When Hugo Pratt set about to design the logo for his mythic adventure hero Corto Maltese, he consciously imitated Milton Caniff’s famous Terry and the Pirates lettering — dynamic and fun, bold and spunky.
Except that Caniff didn’t draw that famous logo. It was created by his longtime friend, drinking buddy and fellow cartoonist, Noel Sickles. If you want to really know about sequential art, you need to look at Sickles.
As pointed out in Scorchy Smith and the Art of Noel Sickles, when Sickles inherited the adventure strip of airplane ace Scorchy in 1933, he tried to copy the dodgy art work of his predecessor. But, it seems, he just couldn’t do it for long. Sickles was too good. The transformation was like Dorothy opening that door after her house crash-landed in Oz.
This is a giant book, which is good as it contains every Scorchy Smith strip Sickles wrote and drew, three years worth, plus a few before he took it over and a few after he left to pursue magazine illustration (and there are plenty of samples of that, too, along with his biography). Sickles’s comic strip illustrations are, in a word, splendid. His colorful heroes bristle and his femme fatales slink as well as anyone’s — including his pal Caniff’s.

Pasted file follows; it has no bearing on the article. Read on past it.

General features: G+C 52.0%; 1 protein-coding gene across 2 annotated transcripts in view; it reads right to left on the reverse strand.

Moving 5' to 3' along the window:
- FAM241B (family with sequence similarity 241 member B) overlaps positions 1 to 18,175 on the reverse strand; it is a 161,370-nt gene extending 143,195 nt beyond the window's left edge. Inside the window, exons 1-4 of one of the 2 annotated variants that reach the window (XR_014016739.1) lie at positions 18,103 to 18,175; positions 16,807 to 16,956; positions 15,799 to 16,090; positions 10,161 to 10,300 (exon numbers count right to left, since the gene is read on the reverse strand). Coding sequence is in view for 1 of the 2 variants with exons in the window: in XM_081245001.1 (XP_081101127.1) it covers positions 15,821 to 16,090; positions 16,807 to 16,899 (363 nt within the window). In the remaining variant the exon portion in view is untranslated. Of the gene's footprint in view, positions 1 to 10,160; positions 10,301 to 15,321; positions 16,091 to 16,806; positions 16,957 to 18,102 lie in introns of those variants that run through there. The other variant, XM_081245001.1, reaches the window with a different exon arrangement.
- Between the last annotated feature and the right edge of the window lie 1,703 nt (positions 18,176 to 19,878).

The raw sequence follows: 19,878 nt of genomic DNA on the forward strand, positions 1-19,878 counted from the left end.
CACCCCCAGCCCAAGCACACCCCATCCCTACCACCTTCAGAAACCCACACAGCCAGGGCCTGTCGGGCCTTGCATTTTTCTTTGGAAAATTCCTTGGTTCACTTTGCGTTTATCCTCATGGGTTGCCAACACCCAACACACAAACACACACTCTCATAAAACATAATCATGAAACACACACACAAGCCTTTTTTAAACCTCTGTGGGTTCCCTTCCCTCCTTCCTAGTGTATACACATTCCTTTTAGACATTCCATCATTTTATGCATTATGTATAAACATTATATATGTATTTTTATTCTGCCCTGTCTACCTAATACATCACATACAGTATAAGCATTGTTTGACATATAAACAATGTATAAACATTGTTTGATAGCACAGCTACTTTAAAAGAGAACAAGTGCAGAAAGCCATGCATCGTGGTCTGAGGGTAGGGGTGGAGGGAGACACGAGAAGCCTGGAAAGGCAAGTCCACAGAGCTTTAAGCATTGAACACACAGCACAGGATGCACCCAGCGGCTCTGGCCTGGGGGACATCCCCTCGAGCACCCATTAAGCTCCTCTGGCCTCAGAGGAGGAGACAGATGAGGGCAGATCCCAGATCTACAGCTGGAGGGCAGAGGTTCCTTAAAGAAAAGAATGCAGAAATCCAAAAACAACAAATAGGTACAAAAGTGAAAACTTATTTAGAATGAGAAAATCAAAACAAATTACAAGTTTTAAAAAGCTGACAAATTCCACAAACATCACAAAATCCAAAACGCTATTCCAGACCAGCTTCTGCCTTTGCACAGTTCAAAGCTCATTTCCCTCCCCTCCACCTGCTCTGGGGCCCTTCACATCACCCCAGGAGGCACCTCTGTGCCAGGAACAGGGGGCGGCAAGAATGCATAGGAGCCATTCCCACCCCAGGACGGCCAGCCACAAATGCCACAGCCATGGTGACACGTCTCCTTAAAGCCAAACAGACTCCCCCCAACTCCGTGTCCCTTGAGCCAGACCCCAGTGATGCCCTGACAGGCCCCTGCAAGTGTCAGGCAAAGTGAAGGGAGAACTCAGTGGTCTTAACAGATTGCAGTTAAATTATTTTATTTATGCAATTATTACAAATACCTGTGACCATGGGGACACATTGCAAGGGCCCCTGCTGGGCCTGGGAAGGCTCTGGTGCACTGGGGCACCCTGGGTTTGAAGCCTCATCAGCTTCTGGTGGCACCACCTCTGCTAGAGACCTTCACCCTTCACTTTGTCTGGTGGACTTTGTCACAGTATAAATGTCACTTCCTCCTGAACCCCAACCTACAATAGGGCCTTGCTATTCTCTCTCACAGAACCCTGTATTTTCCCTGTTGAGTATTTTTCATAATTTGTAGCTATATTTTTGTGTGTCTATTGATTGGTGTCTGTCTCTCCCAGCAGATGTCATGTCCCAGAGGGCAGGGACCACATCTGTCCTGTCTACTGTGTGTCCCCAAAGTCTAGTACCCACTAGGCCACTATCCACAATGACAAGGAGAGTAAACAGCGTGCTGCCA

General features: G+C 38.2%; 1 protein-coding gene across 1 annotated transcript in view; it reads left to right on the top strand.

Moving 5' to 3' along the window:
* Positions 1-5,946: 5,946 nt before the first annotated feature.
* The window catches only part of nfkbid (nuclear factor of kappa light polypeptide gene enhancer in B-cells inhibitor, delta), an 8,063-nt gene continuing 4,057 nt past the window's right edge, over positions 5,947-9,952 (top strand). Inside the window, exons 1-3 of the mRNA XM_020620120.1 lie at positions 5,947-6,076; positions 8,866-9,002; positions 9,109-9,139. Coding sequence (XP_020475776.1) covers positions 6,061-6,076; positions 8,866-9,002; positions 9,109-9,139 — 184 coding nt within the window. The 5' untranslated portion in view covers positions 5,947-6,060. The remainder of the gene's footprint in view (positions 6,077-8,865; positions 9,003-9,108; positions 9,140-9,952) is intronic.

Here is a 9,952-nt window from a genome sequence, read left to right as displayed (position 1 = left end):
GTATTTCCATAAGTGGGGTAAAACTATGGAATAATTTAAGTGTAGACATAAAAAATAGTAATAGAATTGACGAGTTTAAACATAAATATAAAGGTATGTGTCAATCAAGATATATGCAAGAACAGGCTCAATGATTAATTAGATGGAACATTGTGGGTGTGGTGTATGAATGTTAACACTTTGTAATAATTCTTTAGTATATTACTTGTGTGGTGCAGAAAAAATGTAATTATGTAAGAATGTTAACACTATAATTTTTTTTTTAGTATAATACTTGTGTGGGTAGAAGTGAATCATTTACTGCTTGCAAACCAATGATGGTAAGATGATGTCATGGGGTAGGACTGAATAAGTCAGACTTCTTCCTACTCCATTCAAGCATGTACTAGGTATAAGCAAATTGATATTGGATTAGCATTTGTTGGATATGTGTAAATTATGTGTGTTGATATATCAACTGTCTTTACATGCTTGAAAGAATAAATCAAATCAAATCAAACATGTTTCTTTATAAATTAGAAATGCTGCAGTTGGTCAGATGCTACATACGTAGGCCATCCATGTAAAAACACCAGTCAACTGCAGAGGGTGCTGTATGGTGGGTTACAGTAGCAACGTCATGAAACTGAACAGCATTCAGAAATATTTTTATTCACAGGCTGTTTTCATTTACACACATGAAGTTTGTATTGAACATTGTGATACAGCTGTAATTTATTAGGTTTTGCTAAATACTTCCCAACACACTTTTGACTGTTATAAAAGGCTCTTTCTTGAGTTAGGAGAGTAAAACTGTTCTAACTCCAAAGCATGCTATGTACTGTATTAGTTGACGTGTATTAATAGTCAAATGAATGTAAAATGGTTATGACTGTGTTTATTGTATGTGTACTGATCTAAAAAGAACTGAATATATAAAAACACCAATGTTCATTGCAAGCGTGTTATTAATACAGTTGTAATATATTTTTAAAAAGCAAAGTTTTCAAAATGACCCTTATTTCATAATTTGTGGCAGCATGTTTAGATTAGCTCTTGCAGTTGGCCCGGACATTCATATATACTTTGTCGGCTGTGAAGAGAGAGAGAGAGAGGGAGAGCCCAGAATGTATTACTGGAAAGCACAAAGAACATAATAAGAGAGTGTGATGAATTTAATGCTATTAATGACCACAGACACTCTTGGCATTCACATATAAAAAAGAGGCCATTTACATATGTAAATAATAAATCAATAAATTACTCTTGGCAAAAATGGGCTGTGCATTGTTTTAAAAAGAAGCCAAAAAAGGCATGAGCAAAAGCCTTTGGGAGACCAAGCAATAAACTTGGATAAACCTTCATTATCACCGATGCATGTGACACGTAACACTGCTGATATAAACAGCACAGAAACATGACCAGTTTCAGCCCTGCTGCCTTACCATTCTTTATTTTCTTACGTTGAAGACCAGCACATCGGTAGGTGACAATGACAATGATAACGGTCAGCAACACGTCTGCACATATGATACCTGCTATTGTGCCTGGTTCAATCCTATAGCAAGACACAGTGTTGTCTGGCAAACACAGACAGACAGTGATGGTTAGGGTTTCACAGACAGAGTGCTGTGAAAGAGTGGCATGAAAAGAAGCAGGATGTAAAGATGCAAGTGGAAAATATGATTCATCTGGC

Even better, the detail Sickles managed to squeeze into those tiny daily panels — of air battles and of trains run amok, of cowboy ranches and jungle villages, sun-baked seaports and snow-covered hideouts, of open fields and the coming dusk — are enough to cause any cartoonist tears of envy. As Sickles himself boasted, he could draw anything.
And, by golly, he really could.
(You can read more about the work of Sickles and Caniff, together and separately, in Ron Goulart’s 1975 book, The Adventurous Decade: Comic Strips in the Thirties. I hope to devote a post to that book soon.)